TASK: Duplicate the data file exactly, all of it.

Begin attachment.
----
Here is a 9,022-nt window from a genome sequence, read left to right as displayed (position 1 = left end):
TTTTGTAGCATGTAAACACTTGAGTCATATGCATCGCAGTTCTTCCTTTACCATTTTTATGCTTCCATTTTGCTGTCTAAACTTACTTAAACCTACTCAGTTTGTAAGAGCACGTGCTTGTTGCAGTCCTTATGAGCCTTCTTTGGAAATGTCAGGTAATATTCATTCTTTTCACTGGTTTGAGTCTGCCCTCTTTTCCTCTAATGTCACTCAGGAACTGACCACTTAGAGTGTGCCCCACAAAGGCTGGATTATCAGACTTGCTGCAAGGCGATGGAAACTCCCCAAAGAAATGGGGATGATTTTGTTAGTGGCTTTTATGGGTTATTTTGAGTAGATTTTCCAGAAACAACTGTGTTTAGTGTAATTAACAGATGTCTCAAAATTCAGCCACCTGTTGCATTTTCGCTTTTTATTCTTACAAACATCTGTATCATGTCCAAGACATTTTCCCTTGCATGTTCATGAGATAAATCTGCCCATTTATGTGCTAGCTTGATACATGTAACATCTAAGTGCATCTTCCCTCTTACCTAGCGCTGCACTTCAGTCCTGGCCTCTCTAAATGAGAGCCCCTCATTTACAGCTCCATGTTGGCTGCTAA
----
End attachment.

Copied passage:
Here is a 9,022-nt window from a genome sequence, read left to right as displayed (position 1 = left end):
TTTTGTAGCATGTAAACACTTGAGTCATATGCATCGCAGTTCTTCCTTTACCATTTTTATGCTTCCATTTTGCTGTCTAAACTTACTTAAACCTACTCAGTTTGTAAGAGCACGTGCTTGTTGCAGTCCTTATGAGCCTTCTTTGGAAATGTCAGGTAATATTCATTCTTTTCACTGGTTTGAGTCTGCCCTCTTTTCCTCTAATGTCACTCAGGAACTGACCACTTAGAGTGTGCCCCACAAAGGCTGGATTATCAGACTTGCTGCAAGGCGATGGAAACTCCCCAAAGAAATGGGGATGATTTTGTTAGTGGCTTTTATGGGTTATTTTGAGTAGATTTTCCAGAAACAACTGTGTTTAGTGTAATTAACAGATGTCTCAAAATTCAGCCACCTGTTGCATTTTCGCTTTTTATTCTTACAAACATCTGTATCATGTCCAAGACATTTTCCCTTGCATGTTCATGAGATAAATCTGCCCATTTATGTGCTAGCTTGATACATGTAACATCTAAGTGCATCTTCCCTCTTACCTAGCGCTGCACTTCAGTCCTGGCCTCTCTAAATGAGAGCCCCTCATTTACAGCTCCATGTTGGCTGCTAA